I don't think the argument for economies of scale really applies here, since the grantmakers are already working full-time on research in the areas they're making grants for.

I don't think all of the funds have grantmakers working fulltime on having better views about grantmaking. That said, you can't work fulltime if you win a $100,000 lottery either. I agree you are likely to come down to deciding whose advice to trust and doing meta-level reasoning.

Comment by paul_christiano on Are we living at the most influential time in history? · 2019-09-15T22:46:33.132Z · score: 48 (23 votes) · EA · GW

I think the outside view argument for acceleration deserves more weight. Namely:

  • Many measures of "output" track each other reasonably closely: how much energy we can harness, how many people we can feed, GDP in modern times, etc.
  • Output has grown 7-8 orders of magnitude over human history.
  • The rate of growth has itself accelerated by 3-4 orders of magnitude. (And even early human populations would have seemed to grow very fast to an observer watching the prior billion years of life.)
  • It's pretty likely that growth will accelerate by another order of magnitude at some point, given that it's happened 3-4 times before and faster growth seems possible.
  • If growth accelerated by another order of magnitude, a hundred years would be enough time for 9 orders of magnitude of growth (more than has occurred in all of human history).
  • Periods of time with more growth seem to have more economic or technological milestones, even if they are less calendar time.
  • Heuristics like "the next X years are very short relative to history, so probably not much will happen" seem to have a very bad historical track record when X is enough time for lots of growth to occur, and so it seems like a mistake to call them the "outside view."
  • If we go a century without doubling of growth rates, it will be (by far) the most that output has ever grown without significant acceleration.
  • Data is noisy and data modeling is hard, but it is difficult to construct a model of historical growth that doesn't have a significant probability of massive growth within a century.
  • I think the models that are most conservative about future growth are those where stable growth is punctuated by rapid acceleration during "revolutions" (with the agricultural acceleration around 10,000 years ago and the industrial revolution causing continuous acceleration from 1600-1900).
  • On that model human history has had two revolutions, with about two orders of magnitude of growth between them, each of which led to >10x speedup of growth. It seems like we should have a significant probability (certainly >10%) of another revolution occurring within the next order of magnitude of growth, i.e. within the next century.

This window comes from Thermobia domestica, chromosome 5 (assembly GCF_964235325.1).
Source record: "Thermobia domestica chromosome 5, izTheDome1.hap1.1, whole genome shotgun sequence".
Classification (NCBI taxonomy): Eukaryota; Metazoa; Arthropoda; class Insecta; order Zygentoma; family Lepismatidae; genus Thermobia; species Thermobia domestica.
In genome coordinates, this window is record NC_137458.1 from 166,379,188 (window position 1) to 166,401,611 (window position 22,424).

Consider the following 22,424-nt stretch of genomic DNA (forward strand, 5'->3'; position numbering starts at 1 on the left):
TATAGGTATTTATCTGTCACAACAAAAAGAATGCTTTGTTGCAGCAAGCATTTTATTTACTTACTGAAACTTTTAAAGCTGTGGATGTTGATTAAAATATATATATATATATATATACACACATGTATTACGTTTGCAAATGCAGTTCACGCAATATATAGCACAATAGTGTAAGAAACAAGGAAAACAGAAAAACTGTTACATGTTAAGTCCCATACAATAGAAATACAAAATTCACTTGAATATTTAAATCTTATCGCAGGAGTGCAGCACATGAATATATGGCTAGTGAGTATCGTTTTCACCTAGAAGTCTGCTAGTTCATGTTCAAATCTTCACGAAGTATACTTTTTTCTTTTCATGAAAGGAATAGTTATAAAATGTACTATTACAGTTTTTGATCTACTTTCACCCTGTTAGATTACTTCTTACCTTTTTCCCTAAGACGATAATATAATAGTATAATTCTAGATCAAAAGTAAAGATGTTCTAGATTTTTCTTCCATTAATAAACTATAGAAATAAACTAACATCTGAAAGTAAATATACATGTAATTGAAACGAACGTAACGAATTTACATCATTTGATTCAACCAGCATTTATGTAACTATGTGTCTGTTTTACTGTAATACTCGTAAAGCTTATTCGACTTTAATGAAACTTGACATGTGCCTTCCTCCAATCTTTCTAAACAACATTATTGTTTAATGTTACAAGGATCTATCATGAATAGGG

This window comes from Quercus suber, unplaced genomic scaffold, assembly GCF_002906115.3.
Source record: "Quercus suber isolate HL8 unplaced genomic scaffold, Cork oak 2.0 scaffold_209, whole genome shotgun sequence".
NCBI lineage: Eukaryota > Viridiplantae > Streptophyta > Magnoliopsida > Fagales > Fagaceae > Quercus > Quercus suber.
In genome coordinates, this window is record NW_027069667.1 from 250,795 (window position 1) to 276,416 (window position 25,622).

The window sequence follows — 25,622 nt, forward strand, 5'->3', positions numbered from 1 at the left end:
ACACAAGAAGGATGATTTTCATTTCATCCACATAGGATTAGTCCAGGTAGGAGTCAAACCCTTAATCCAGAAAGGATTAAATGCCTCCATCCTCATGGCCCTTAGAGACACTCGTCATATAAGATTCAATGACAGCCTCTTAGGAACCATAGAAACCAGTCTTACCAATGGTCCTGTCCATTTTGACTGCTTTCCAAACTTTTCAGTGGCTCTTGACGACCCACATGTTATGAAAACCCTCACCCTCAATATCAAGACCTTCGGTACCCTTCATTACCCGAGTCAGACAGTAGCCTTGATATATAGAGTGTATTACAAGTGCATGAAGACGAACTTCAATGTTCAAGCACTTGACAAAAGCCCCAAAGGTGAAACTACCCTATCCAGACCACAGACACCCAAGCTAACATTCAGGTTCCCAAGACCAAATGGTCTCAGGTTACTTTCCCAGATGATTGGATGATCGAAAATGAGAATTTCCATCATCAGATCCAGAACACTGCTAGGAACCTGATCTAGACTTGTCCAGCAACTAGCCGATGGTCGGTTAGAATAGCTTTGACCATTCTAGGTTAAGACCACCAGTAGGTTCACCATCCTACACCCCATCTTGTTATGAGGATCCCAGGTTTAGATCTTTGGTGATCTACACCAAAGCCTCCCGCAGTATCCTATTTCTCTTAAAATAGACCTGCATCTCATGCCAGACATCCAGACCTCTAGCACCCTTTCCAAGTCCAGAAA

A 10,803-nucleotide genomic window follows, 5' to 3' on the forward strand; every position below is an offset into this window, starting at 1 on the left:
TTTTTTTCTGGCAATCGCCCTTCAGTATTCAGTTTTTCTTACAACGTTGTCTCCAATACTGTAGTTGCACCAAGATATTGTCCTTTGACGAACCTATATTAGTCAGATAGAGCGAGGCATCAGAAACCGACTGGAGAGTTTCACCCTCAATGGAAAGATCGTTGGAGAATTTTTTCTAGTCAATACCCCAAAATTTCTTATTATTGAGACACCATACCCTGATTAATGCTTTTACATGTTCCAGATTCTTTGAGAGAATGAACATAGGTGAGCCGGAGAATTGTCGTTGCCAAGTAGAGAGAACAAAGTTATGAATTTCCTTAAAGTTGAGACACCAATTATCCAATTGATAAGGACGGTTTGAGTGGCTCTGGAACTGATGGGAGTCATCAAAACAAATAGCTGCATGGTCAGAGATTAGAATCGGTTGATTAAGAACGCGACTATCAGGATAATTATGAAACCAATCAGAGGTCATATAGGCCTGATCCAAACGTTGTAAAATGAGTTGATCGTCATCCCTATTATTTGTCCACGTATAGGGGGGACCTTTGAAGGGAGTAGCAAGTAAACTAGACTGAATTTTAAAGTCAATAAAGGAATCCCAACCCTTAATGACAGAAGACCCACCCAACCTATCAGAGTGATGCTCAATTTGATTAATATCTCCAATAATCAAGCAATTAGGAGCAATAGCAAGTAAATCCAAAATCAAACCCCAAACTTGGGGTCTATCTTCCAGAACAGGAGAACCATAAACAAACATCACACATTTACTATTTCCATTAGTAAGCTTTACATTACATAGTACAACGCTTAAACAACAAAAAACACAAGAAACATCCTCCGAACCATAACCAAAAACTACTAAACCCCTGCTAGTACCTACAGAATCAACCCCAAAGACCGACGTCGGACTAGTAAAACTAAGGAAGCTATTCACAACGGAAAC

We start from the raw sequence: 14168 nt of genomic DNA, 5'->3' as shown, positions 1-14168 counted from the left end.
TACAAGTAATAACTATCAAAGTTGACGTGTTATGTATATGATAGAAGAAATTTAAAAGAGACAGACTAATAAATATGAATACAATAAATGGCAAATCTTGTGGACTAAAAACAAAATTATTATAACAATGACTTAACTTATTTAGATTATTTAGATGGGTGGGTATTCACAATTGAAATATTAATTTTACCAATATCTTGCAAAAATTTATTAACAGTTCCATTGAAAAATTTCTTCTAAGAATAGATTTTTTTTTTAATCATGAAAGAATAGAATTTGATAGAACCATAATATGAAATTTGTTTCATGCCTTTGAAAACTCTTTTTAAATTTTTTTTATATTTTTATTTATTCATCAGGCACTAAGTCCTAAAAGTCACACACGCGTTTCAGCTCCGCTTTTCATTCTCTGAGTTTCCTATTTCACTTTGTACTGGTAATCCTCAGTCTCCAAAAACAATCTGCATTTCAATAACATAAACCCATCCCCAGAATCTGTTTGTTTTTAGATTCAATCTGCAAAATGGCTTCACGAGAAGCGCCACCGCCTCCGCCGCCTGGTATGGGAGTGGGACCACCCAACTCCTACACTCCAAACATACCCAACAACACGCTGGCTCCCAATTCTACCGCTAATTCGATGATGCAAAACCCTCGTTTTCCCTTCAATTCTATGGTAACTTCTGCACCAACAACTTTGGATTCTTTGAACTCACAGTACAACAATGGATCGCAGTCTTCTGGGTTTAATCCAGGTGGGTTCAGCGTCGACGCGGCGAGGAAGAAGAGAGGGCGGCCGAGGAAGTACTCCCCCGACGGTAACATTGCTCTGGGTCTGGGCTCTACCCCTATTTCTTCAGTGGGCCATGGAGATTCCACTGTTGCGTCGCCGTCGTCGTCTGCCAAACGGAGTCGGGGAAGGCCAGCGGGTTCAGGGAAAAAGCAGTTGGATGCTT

Comment by paul_christiano on Ought: why it matters and ways to help · 2019-07-29T16:35:01.505Z · score: 10 (6 votes) · EA · GW

In-house.

Comment by paul_christiano on Age-Weighted Voting · 2019-07-15T15:45:14.972Z · score: 4 (2 votes) · EA · GW
I suspect many people responding to surveys about events which happened 10-30 years ago would be doing so with the aim of influencing the betting markets which affect near future policy.

It would be good to focus on questions for which that's not so bad, because our goal is to measure some kind of general sentiment in the future---if in the future people feel like "we should now do more/less of X" then that's pretty correlated with feeling like we did too little in the past (obviously not perfectly---we may have done too little 30 years ago but overcorrected 10 years ago---but if you are betting about public opinion in the US I don't think you should ever be thinking about that kind of distinction).

E.g. I think this would be OK for:

  • Did we do too much or too little about climate change?
  • Did we have too much or too little immigration of various kinds?
  • Were we too favorable or too unfavorable to unions?
  • Were taxes too high or too low?
  • Is compensating organ at market rates a good idea?

And so forth.

Comment by paul_christiano on Age-Weighted Voting · 2019-07-12T16:37:38.710Z · score: 78 (31 votes) · EA · GW

I like the goal of politically empowering future people. Here's another policy with the same goal:

  • Run periodic surveys with retrospective evaluations of policy. For example, each year I can pick some policy decisions from {10, 20, 30} years ago and ask "Was this policy a mistake?", "Did we do too much, or too little?", and so on.
  • Subsidize liquid prediction markets about the results of these surveys in all future years. For example, we can bet about people in 2045's answers to "Did we do too much or too little about climate change in 2015-2025?"
  • We will get to see market odds on what people in 10, 20, or 30 years will say about our current policy decisions. For example, people arguing against a policy can cite facts like "The market expects that in 20 years we will consider this policy to have been a mistake."

This seems particularly politically feasible; a philanthropist can unilaterally set this up for a few million dollars of surveys and prediction market subsidies. You could start by running this kind of poll a few times; then opening a prediction market on next year's poll about policy decisions from a few decades ago; then lengthening the time horizon.

(I'd personally expect this to have a larger impact on future-orientation of policy, if we imagine it getting a fraction of the public buy-in that would be required for changing voting weights.)

Comment by paul_christiano on Age-Weighted Voting · 2019-07-12T16:16:14.019Z · score: 31 (13 votes) · EA · GW
It would mitigate intertemporal inconsistency